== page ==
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    Russia’s GDP Growth May Drop to 3% in 2013 – Kudrin

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    Economic growth in Russia is unlikely to surpass 3% in 2013 due to a weak external environment, elevated inflation, flat oil prices and sluggish domestic demand, former Finance Minister Alexei Kudrin said.

    MOSCOW, March 6 (RIA Novosti) - Economic growth in Russia is unlikely to surpass 3% in 2013 due to a weak external environment, elevated inflation, flat oil prices and sluggish domestic demand, former Finance Minister Alexei Kudrin said.

    “Economic growth in Russia is currently not supported by the oil-and-gas sector, the growth rate is declining as January brought only 1.6% year-on-year,” Kudrin said in comments on Russia 24 television on Tuesday.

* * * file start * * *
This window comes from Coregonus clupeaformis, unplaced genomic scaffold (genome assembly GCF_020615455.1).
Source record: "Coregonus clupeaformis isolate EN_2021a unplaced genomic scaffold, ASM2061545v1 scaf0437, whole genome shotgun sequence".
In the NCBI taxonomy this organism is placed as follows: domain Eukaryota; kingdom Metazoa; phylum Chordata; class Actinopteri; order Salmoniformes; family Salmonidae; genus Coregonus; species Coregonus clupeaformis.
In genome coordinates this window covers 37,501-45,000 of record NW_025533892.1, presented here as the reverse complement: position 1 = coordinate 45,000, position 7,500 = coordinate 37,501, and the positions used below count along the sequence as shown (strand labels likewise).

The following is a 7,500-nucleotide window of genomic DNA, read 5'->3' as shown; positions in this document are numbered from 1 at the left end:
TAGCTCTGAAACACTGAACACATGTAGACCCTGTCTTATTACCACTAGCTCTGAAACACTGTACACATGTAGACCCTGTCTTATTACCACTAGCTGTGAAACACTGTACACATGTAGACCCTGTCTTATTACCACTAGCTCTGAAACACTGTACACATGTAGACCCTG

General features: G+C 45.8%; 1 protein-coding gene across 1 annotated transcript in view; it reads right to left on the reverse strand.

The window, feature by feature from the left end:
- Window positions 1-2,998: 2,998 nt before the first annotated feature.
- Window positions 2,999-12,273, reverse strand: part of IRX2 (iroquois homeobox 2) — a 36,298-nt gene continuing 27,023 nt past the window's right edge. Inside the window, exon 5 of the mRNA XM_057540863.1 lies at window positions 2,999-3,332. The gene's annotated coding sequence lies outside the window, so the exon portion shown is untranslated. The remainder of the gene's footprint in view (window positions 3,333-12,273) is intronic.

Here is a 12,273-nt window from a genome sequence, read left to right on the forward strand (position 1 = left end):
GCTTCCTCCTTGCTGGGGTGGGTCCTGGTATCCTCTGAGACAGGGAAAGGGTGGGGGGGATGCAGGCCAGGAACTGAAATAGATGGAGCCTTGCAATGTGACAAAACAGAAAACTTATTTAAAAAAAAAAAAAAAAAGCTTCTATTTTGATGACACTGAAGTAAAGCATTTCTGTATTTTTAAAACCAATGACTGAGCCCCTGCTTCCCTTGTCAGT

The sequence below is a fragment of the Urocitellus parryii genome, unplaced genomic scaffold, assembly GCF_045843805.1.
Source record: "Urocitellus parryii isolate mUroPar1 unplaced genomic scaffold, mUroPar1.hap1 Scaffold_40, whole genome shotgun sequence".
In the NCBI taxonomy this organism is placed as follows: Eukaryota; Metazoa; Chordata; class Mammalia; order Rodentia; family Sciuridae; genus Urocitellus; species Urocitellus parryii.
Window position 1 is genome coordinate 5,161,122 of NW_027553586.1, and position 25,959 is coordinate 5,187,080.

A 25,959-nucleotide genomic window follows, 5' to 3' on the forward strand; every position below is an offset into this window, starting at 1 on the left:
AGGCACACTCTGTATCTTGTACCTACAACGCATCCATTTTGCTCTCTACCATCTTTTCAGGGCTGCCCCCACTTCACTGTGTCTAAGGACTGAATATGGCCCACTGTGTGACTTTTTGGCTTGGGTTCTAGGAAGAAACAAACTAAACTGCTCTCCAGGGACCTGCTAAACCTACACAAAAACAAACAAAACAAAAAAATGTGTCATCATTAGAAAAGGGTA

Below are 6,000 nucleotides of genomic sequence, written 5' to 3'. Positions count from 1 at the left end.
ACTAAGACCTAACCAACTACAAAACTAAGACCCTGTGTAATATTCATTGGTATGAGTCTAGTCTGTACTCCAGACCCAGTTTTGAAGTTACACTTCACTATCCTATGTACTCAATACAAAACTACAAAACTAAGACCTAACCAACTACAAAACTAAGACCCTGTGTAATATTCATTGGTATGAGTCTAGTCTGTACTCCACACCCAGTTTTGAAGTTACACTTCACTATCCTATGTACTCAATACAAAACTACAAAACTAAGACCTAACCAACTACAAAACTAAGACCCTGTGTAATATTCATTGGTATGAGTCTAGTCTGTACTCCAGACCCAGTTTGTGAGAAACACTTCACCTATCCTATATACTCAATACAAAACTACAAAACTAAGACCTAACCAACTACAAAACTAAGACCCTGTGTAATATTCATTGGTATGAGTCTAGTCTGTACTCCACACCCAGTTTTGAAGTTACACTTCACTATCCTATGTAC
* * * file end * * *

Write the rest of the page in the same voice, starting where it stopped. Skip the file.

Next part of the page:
“We can only hope to reach 3% or may be 3.3% [in 2013], although I think we will have to work really hard to approach 3%,” he said.

    The former minister earlier said GDP growth below 3% meant stagnation while the economy’s expansion by 3-4.5% suggested weak and unstable growth.

    According to the official forecast by Russia’s Economic Development Ministry, the country’s GDP growth is expected at 3.6% this year and 4.3% in 2014. Meanwhile, the Russian government is planning to keep inflation at 5-6%.

    Russia’s GDP grew only by 3.4% last year, the lowest since the deep recession of 2009, with weak demand for Russian exports in Europe and faltering investment.

    Kudrin said on Tuesday that Russia cannot rely anymore on consumer demand as the main booster of economic growth, and must improve investment climate and diversify its economy in order to stimulate further GDP growth.

     

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    GDP, Alexei Kudrin
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